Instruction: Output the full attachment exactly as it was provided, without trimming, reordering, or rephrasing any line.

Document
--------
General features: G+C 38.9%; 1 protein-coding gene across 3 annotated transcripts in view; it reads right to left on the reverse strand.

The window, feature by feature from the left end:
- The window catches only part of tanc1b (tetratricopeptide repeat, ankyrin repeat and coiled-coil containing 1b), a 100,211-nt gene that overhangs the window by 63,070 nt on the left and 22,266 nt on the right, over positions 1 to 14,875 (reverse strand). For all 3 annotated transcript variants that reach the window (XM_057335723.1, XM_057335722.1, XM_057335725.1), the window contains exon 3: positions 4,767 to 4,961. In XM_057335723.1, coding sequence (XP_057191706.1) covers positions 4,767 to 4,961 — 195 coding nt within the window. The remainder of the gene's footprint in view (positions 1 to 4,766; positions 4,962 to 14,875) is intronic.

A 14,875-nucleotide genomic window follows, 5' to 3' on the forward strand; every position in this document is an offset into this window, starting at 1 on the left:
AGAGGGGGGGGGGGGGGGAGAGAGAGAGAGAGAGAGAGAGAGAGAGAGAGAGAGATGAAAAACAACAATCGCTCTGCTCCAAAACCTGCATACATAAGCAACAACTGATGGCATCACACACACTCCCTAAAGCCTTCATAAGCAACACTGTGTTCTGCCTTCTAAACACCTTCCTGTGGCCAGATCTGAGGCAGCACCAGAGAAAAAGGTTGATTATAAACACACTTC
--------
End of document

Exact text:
General features: G+C 38.9%; 1 protein-coding gene across 3 annotated transcripts in view; it reads right to left on the reverse strand.

The window, feature by feature from the left end:
- The window catches only part of tanc1b (tetratricopeptide repeat, ankyrin repeat and coiled-coil containing 1b), a 100,211-nt gene that overhangs the window by 63,070 nt on the left and 22,266 nt on the right, over positions 1 to 14,875 (reverse strand). For all 3 annotated transcript variants that reach the window (XM_057335723.1, XM_057335722.1, XM_057335725.1), the window contains exon 3: positions 4,767 to 4,961. In XM_057335723.1, coding sequence (XP_057191706.1) covers positions 4,767 to 4,961 — 195 coding nt within the window. The remainder of the gene's footprint in view (positions 1 to 4,766; positions 4,962 to 14,875) is intronic.

A 14,875-nucleotide genomic window follows, 5' to 3' on the forward strand; every position in this document is an offset into this window, starting at 1 on the left:
AGAGGGGGGGGGGGGGGGAGAGAGAGAGAGAGAGAGAGAGAGAGAGAGAGAGAGATGAAAAACAACAATCGCTCTGCTCCAAAACCTGCATACATAAGCAACAACTGATGGCATCACACACACTCCCTAAAGCCTTCATAAGCAACACTGTGTTCTGCCTTCTAAACACCTTCCTGTGGCCAGATCTGAGGCAGCACCAGAGAAAAAGGTTGATTATAAACACACTTC